Sunday, March 25, 2012

Applesauce Snack Cake and Silicone Bakeware - do they mix?

I look around on eBay for cool kitchen items sometimes and saw this neat bundt loaf pan that I hadn't seen before.  I lost the bid on that one (sniff) and kept looking for one like it.

I also check out thrift stores for good deals on kitchen stuff.  Yesterday I wandered through my local thrift store and noticed this for $2.50:

That's exactly the shape and size I was thinking about, but I've never bought any silicone bakeware before and was a little unsure about it.  The couple bucks it cost was worth a shot to me, though.

I was so excited about it I decided to make a cake last night.  My son and I are the only ones home at this moment (hubby is out of town for a few days), and he generally isn't a chocolate cake fan - he tends to like desserts that are more fruity.  So, I chose an applesauce snack cake from Americas Test Kitchen Family Baking Book, which I like to call "ATK Blue"

I was going to take more pictures, but I was having a little technical difficulty with my camera.

This recipe called for a couple of ounces of dried apples to be chopped to smallish pieces and then you simmer those in a cup of apple cider for about 15 minutes and let them cool.  You also need to melt a stick of butter and let that cool.  An egg and a cup of applesauce need to come to room temperature.  So this recipe needs a wee bit of planning ahead - it doesn't just 'throw' together'.  Happily, I had the time to do this recipe right, as it was deLICious!!

I was very happy with how the tufted design showed up and the cake released easily (with no butter or PAM spray or anything at all).  I was also very happy with the wire frame that came with this as it made it pretty easy to handle.

This cake turned out a bit 'short' but only because the recipe only yielded so much batter - it was designed for an 8x8 square pan, which they wanted you to create a foil sling for and then grease the sling.  The pan could have taken 9 or maybe 10 cups of batter.  I will definitely use this pan again for a larger cake recipe soon.  We have an office party next week...maybe I'll make a chocolate pound cake or something...


Saturday, March 10, 2012


Haven't posted in a long while - my camera had some problems and February was short here I am, back at it!

I was in the mood to bake and I had some blueberries that I needed to use, so I found a basic muffin recipe in King Arthur Flour Bakers Companion for "All-Star Muffins" which includes several variations as possibilities.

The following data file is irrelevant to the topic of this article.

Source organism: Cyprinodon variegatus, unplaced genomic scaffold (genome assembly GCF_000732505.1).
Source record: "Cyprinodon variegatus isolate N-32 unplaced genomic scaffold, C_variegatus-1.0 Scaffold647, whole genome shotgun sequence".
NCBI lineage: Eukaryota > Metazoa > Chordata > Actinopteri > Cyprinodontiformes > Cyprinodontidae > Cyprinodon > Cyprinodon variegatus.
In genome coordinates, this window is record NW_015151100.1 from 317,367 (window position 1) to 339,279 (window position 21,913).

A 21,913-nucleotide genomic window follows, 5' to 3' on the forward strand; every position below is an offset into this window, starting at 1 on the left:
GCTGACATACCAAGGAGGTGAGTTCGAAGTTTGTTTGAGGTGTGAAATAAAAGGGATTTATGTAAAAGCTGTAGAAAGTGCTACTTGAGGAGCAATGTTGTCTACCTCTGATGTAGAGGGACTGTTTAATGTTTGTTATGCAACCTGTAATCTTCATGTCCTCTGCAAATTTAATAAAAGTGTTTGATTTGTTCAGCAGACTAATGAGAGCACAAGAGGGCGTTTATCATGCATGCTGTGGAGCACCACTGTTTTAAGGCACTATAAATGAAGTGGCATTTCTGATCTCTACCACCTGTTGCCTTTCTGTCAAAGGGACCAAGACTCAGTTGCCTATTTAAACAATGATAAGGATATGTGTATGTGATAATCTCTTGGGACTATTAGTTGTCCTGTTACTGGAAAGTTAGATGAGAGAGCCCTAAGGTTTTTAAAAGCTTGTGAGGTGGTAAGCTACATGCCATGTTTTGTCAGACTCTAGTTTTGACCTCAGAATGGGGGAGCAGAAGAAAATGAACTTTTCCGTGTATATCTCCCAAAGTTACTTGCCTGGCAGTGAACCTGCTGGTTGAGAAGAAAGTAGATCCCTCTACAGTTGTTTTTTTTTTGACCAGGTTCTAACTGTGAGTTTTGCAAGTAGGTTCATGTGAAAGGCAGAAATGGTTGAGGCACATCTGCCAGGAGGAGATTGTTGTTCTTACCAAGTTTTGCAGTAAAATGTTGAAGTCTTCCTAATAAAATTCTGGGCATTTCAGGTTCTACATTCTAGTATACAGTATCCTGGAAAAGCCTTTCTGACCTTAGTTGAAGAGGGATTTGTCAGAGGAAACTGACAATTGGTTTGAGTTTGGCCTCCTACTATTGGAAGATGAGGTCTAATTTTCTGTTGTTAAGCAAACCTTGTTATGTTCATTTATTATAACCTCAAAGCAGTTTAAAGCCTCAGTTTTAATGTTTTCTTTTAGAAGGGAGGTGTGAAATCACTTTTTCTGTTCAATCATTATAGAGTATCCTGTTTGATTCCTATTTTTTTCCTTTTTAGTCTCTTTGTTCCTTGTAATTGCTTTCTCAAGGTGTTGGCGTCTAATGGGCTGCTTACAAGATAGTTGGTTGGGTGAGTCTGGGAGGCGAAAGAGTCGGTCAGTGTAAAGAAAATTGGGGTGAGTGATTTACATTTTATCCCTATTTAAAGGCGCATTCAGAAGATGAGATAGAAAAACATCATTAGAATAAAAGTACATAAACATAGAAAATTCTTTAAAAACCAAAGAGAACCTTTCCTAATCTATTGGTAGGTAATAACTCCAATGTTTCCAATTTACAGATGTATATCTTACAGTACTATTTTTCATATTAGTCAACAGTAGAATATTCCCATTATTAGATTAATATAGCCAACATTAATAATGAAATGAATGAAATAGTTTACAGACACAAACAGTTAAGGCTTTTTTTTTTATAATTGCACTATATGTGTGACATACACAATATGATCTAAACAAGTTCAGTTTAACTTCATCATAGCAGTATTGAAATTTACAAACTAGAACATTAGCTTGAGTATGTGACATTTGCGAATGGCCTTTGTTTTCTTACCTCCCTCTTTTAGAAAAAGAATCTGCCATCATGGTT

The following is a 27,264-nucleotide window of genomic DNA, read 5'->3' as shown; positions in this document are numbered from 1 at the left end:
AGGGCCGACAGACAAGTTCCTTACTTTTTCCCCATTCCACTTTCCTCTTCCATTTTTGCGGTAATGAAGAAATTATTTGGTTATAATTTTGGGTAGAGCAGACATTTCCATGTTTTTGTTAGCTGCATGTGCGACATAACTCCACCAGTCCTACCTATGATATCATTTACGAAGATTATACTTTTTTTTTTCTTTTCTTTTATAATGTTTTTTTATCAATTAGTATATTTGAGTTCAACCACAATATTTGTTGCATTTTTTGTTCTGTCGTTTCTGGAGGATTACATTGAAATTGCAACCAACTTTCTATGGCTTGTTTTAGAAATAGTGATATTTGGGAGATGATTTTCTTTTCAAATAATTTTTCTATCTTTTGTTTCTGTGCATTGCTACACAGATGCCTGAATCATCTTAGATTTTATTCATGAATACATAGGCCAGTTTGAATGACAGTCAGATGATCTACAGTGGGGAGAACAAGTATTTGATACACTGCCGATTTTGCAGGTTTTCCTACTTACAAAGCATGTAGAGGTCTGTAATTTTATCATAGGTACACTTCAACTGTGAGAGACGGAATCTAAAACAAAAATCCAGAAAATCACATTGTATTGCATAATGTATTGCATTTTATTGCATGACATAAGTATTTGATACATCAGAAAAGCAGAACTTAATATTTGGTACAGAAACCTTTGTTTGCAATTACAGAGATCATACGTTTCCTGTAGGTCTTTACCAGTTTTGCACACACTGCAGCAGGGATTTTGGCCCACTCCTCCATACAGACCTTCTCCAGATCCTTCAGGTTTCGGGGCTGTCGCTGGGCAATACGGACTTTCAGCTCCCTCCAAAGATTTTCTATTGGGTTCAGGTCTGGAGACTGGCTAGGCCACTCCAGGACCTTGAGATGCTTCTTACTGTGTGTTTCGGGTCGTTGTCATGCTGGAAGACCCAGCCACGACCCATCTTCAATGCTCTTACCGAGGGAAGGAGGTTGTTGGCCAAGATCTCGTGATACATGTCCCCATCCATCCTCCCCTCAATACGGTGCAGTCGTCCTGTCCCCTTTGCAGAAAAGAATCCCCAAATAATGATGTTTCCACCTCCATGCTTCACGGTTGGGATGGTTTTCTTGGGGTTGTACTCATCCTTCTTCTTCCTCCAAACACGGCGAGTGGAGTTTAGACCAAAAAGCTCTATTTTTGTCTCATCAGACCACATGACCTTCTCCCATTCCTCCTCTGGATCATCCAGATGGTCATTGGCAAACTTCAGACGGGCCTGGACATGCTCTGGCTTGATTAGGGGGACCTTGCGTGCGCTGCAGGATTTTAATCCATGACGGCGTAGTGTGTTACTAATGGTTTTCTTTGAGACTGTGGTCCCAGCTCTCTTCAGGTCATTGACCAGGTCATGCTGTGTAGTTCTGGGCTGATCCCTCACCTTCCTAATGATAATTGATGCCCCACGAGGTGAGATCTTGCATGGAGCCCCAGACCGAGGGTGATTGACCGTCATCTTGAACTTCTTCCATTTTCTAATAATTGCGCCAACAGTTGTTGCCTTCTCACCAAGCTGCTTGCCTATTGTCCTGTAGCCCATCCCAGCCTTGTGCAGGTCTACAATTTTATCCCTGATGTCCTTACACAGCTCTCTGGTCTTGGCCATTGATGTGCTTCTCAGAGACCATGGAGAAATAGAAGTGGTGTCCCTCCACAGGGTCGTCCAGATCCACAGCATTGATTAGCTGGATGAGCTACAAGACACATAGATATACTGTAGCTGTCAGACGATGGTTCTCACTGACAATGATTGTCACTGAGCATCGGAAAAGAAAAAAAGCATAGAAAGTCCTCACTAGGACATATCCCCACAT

I gathered my ingredients, turned on my oven, and prepped my pans.  I've only recently in my life discovered the wonderful world of portion control scoops.  Aren't those liners cute?  Most of the cute faded away in the baking process, though.  :-(

I cut up my butter and let it come up to room temperature in the mixing bowl while I assembled the rest of the ingredients.

Here's the dry ingredients (except the sugar - sugar is regarded as a 'wet' ingredient due to how it behaves).

Ok, so you blend the softened butter and the sugar together until light and fluffy.  This takes a few minutes.
Not there yet....

Almost there...

There it is...light and fluffy.

I added my eggs one at a time.  For me this is easier done by prepping each of them in their own little bowl.  Mix after each addition.  Also, that spatula there is by Kitchen Aid and it may look like a funny shape, but it really is the best for scraping the bottom of my (also Kitchen Aid) mixer.  

Next goes some sour cream and vanilla. Mix well.

And then the dry ingredients...You don't want to overmix at this point or you will activate the gluten too much and have a heavier product.  Just gently mix until combined and stop.

Ok, so that's the basic mix, and from here you can make several variations.  I had some blueberries that I wanted to use up, but for some strange reason, I also wanted some chocolate in there.  So I used some 'mini' chips with the berries.

See how tiny they are compared to a regular sized chip?

I folded in those last add-ins by hand.

I scooped them into the liners and dusted them with some cinnamon sugar.  I used my small strainer for this to help make the coating nice and even.

Ready to go.  I got a few more muffins than the recipe said I'd get - I guess they figured on a bit larger muffin, but this worked out nice for me.

And done!  My two pans are a bit different.  The blue one on the left is enamel-coated cast iron and has slightly smaller cups.  I just watched them closely for time and ended up taking the other pan out a few minutes before the heavier cast iron one.

Not sure if you can see what I mean here...

But this was the difference in the final product.  Both tasted the same (yummy!), but the ones made in the smaller cups were forced to rise a bit more.  (Remember I used a portion control scoop so the same amount of batter went into each cup.)